Satoshi Vote aims to revolutionize crowdfunding with Bitcoin and recurring donations
For one thing, the site only supports donations made in Bitcoin. Plus, it asks funders to commit to monthly payments rather than the one-time contributions favoured by popular sites such as Kickstarter and Indiegogo.
Sylvain, a 28-year-old Vancouver resident, told the Georgia Straight that the idea behind Satoshi Vote is to turn lots of $1 donations into jobs.
“In the Bitcoin ecosystem, how do we pay people monthly salaries?” Sylvain said. “And that’s what Satoshi Vote addresses. It addresses that with crowdfunding.”
Satoshi Vote launched on Monday (July 7). Last week, Sylvain sat down for an interview at Steamrollers (1195 Robson Street), which both accepts Bitcoin and hosts a Bitcoin ATM.
The entrepreneur said he first learned about Bitcoin in March 2013. He’s funding the development of Satoshi Vote—named after the cryptocurrency’s pseudonymous creator, Satoshi Nakamoto—with the profits he made from investing in Tesla Motors “before it got really big”.
According to Sylvain, Satoshi Vote doesn’t handle any donations directly, since donors send money directly to Bitcoin addresses held by the campaigns themselves. While Kickstarter charges successful campaigns a five percent fee, Satoshi Vote will ask campaigns for a one percent cut if they reach their target.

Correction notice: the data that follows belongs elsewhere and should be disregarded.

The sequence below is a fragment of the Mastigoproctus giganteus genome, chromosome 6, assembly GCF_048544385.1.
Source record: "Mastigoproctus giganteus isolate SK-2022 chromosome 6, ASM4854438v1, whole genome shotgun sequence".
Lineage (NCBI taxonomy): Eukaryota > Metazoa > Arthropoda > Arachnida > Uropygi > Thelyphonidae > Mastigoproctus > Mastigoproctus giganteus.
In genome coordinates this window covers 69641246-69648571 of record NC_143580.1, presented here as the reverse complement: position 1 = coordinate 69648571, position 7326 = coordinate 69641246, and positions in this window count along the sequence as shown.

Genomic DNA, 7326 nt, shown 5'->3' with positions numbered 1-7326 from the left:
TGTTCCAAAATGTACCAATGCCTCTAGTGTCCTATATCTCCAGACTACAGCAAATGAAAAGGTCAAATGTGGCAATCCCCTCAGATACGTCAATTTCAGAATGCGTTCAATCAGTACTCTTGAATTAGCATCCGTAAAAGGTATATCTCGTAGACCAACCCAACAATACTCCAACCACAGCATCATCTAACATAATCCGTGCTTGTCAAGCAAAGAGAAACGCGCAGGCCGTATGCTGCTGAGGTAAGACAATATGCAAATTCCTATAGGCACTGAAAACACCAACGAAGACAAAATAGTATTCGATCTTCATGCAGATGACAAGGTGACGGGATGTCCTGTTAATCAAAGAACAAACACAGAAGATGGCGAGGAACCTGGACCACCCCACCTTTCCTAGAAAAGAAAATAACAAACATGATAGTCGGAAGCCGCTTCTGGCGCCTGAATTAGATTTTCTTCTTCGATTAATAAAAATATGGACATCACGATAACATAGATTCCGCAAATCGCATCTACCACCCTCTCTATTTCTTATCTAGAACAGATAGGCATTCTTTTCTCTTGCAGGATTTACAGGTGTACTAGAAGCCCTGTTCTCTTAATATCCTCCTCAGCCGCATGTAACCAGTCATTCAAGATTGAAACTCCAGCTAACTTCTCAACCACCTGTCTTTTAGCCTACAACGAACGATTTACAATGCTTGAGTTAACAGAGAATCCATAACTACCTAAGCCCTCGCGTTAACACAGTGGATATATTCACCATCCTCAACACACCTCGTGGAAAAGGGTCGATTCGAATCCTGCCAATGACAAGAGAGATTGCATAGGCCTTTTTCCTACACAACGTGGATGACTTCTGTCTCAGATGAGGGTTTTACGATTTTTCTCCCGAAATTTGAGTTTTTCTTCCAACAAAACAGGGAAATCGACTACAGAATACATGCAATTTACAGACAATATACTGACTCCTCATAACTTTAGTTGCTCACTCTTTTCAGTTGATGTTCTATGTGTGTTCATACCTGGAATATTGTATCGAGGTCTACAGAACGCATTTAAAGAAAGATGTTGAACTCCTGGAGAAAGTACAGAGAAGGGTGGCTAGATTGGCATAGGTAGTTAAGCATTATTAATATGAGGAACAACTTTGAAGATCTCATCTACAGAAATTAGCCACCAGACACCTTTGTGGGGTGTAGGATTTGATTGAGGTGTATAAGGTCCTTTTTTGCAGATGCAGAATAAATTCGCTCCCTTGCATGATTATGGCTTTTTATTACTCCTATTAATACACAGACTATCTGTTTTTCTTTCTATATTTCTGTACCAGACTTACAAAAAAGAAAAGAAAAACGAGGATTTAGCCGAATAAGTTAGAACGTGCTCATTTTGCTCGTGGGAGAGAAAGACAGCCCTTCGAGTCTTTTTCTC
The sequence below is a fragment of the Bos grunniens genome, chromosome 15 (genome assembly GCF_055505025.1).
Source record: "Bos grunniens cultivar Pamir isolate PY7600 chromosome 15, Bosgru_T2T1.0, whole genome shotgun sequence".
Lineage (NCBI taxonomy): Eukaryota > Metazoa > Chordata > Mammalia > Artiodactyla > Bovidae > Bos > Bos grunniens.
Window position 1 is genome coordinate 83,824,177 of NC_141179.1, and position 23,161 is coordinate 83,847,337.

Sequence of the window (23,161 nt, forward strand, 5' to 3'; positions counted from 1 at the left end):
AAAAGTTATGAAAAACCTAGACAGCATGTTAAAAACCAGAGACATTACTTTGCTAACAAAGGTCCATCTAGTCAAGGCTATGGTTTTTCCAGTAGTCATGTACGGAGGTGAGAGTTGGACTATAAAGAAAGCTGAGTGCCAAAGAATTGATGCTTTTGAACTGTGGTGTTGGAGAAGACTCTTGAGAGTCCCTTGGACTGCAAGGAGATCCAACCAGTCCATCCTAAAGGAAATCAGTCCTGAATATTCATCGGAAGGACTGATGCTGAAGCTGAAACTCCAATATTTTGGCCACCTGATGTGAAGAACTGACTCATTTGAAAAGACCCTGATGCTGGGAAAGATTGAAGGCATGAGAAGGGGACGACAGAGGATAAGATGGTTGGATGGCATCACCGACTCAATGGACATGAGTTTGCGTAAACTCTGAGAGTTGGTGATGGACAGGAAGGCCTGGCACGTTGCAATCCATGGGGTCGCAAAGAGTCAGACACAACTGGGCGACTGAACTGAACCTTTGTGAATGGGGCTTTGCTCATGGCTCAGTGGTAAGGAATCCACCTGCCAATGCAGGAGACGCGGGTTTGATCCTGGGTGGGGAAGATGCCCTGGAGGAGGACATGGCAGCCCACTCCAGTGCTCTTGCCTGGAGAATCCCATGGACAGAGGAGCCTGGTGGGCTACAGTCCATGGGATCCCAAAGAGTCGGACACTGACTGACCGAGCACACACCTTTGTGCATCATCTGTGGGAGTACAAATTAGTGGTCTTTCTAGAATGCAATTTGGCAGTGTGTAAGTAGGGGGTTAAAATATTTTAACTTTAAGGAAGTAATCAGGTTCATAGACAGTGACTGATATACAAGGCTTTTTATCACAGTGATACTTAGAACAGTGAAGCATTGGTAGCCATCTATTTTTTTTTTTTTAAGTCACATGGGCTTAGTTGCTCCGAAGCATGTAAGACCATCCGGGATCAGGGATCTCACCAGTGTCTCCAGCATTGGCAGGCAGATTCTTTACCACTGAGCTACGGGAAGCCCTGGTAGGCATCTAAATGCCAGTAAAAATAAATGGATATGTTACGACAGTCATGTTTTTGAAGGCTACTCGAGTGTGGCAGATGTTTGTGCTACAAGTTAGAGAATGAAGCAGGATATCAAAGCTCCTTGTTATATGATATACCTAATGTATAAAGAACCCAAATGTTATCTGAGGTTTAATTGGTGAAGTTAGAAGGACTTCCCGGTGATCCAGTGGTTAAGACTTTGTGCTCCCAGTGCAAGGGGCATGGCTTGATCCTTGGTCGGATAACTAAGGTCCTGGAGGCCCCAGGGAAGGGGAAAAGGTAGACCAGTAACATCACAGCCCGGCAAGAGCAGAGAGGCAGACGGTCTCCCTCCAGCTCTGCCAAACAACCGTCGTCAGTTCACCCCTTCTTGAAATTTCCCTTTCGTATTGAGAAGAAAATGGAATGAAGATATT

A video on the site walks funders through the process of setting up recurring payments in a Coinbase wallet. Sylvain believes that campaigns will have to regularly report to their funders in order to keep their donations coming.
This model has many advantages over that of Kickstarter’s and Indiegogo’s lump sum funding, Sylvain maintained.
“What happens if there’s engineering mistakes and all of a sudden you need to increase the budget?” Sylvain said. “In Kickstarter, you have to launch a whole new campaign. With Satoshi Vote, you could just post an update saying, ‘Hey, we had this error and we’re going to continue on for another two months. If you want to keep supporting us—fantastic.’ So that’s just a huge advantage.”
Sylvain said that BitBonus is a program that will reward merchants who adopt Bitcoin—and those who sign them up—by sending them money. The CoinFest campaign will help cover the expenses of decentralized currency conventions around the world. Decentral.Bangtown hopes to gain funding for its incubator program in Vancouver.
BitBonus has a monthly goal of 20 bitcoins (BTC), CoinFest is looking for 5 BTC per month, and Decentral.Bangtown is seeking 2.2 BTC per month. (As of today [July 8], one bitcoin was valued at around US$620, according to the CoinDesk Bitcoin Price Index.)
While Sylvain handpicked the launch campaigns, he plans to “decentralize” the selection of campaigns in the future. He’s created a forum on Reddit to encourage discussion about the project.
“Right now, I’m focusing mainly on Bitcoin stuff,” Sylvain said. “But in the future I’d love to go for environmental causes, space programs, all this other stuff.”